Unfortunately, these results from phenomenology are in tension with the most advanced lattice calculations Durr:2015dna (); Yang:2015uis (); Abdel-Rehim:2016won (); Bali:2016lvx (), see Table 1. These results correspond to (nearly) physical quark masses, thereby eliminating a major source of systematic uncertainty in earlier calculations, but finite-volume corrections, discretization effects, and excited-state contamination may not be under sufficient control yet. It has also been suggested that the tension could be due to deficient input for the scattering lengths in the phenomenological analysis, which could again be checked on the lattice Hoferichter:2016ocj (), but the fact that low-energy scattering data corroborate the pionic-atom values makes this explanation appear unlikely RuizdeElvira:2017stg ().
For a similar cross check of lattice results with phenomenology would need to rely on relations, but the slow convergence of the expansion prohibits a meaningful, quantitative test. Table 1 also lists the heavy-quark couplings as well as the resulting values for with and without perturbative corrections, which prove to be only of moderate size. In particular, the direct determination of from Abdel-Rehim:2016won () is consistent with the perturbative calculation.
To combine the results of Table 1 into a single value for , we perform a naive average of the four lattice values, take as the mean between lattice and phenomenology with an error sufficiently large to cover both, and increase the error in to be able to accommodate a similar potential bias as for . We include the perturbative corrections, but add an additional error , about half the shift observed in Table 1 when adding the higher-order terms. Altogether, this leads to the one-body (1b) contribution
Iii Two-body currents
The spin-independent limits on derived from direct-detection experiments, see, e.g., Angloher:2015ewa (); Agnese:2015nto (); Agnes:2015ftt (); Amole:2016pye (); Armengaud:2016cvl (); Tan:2016zwf (); Akerib:2016vxi (); Aprile:2017iyp (), assume a simple relation with the differential WIMP–nucleus cross section
where is the momentum transfer, the relative velocity, and a nuclear form factor normalized to . This decomposition ignores subleading corrections, such as isospin violation or two-body effects, which in general all come with an independent nuclear form factor Hoferichter:2016nvd (). For the special case of Higgs-mediated WIMP–nucleus scattering, isospin-breaking corrections are small, see Eq. (7). In contrast, the leading effect of two-body currents is expected to be coherent (scaling with ), so that it can be included as an effective shift in . This contribution is crucial to ensure consistency: direct-detection limits on convert limits on the WIMP–nucleus rate to an effective WIMP–nucleon cross section based on Eq. (10), effectively subsuming the coupling to two nucleons. The cross section derived from limits on invisible Higgs decays needs to be consistent with this convention, and thus has to include the two-nucleon effects as well. Note that if the nuclear structure factors used in the interpretation of the direct-detection experiments accounted for two-body contributions (as is the case for the recent spin-dependent limits Aprile:2013doa (); Uchida:2014cnn (); Fu:2016ega (); Akerib:2017kat ()), the resulting WIMP–nucleon cross section could be interpreted as a true one-body quantity, and then the transition from collider limits would not require adding a two-body correction.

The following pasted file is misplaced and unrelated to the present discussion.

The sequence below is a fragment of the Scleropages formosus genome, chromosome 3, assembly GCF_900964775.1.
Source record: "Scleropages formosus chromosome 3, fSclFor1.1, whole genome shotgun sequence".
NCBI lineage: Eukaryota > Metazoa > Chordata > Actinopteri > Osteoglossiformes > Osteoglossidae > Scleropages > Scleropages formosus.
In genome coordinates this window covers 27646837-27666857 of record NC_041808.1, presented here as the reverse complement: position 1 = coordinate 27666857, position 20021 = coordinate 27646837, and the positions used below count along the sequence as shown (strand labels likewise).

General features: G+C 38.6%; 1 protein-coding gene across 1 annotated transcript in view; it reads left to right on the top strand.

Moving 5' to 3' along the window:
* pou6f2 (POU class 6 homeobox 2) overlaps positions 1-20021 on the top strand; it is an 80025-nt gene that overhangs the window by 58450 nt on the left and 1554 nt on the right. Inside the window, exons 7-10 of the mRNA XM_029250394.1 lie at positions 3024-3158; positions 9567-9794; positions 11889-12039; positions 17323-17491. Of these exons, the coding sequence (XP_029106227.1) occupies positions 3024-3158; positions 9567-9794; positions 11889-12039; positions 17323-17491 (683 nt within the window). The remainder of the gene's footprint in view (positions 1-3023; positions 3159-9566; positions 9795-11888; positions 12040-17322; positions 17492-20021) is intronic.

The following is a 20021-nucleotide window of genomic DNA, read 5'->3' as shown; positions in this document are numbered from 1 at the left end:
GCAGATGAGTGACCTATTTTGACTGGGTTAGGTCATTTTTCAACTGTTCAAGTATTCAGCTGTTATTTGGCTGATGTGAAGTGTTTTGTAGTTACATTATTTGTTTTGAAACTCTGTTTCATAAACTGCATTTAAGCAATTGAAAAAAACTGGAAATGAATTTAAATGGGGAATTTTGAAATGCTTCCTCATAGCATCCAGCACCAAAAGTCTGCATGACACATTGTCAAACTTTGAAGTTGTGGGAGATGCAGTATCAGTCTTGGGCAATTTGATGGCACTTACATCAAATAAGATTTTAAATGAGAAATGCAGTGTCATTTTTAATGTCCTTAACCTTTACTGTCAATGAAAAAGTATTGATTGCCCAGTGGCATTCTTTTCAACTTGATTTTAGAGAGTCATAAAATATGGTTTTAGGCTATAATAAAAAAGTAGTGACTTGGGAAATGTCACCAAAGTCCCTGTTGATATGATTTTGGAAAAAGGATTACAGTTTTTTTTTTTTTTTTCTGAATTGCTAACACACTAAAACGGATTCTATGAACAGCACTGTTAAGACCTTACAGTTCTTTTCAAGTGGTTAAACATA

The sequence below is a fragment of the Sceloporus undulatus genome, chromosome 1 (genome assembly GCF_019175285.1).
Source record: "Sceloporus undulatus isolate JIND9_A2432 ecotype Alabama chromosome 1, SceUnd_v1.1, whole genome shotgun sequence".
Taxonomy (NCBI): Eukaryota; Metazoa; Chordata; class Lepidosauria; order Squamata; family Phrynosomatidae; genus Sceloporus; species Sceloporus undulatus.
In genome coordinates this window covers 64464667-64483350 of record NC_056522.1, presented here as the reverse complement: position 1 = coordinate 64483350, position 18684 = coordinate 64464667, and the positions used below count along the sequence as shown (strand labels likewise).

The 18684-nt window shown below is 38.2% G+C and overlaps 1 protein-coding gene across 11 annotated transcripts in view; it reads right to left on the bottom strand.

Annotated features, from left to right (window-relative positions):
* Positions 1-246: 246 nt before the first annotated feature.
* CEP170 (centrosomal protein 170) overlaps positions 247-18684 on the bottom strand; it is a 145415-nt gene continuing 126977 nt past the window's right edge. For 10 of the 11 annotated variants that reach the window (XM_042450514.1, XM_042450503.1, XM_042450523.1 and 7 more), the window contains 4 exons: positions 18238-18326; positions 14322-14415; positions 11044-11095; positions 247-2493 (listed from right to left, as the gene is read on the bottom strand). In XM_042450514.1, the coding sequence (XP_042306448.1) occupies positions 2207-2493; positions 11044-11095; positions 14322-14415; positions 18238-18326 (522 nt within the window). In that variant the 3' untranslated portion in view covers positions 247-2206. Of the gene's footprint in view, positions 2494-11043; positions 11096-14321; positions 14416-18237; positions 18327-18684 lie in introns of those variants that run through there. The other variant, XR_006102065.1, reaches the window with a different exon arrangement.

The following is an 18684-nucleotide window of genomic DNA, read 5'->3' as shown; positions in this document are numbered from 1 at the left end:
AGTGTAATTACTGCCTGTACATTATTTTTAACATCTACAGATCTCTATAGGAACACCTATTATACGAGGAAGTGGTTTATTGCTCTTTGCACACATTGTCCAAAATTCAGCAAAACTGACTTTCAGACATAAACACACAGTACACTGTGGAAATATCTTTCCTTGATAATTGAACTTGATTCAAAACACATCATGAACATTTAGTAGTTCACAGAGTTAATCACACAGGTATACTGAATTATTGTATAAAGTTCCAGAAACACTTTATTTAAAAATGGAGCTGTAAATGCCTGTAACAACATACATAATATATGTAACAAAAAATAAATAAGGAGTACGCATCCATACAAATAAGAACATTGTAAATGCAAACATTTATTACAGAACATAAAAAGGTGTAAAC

The leading two-body diagrams in chiral EFT are shown in Fig. 2. In the derivation, the couplings to the scalar current and the trace anomaly lead to two different responses Hoferichter:2016nvd (). For the scalar case, diagram is suppressed by two orders because there is no scalar source in the leading chiral Lagrangian, while the subleading Lagrangian does not produce a single-pion vertex. The validity of the underlying chiral EFT counting could be checked by comparing to nuclear -terms from lattice QCD, see Beane:2013kca () for such a calculation at heavy pion masses. Similarly, diagram requires an insertion of the quark-mass matrix, which also suppresses this contribution by two orders in the chiral counting. This leaves only the coupling to the pion in flight in diagram . For , diagram also enters, diagram is again only next-to-next-to-leading order, but there is a leading-order contribution to diagram , which was not included in Hoferichter:2016nvd ().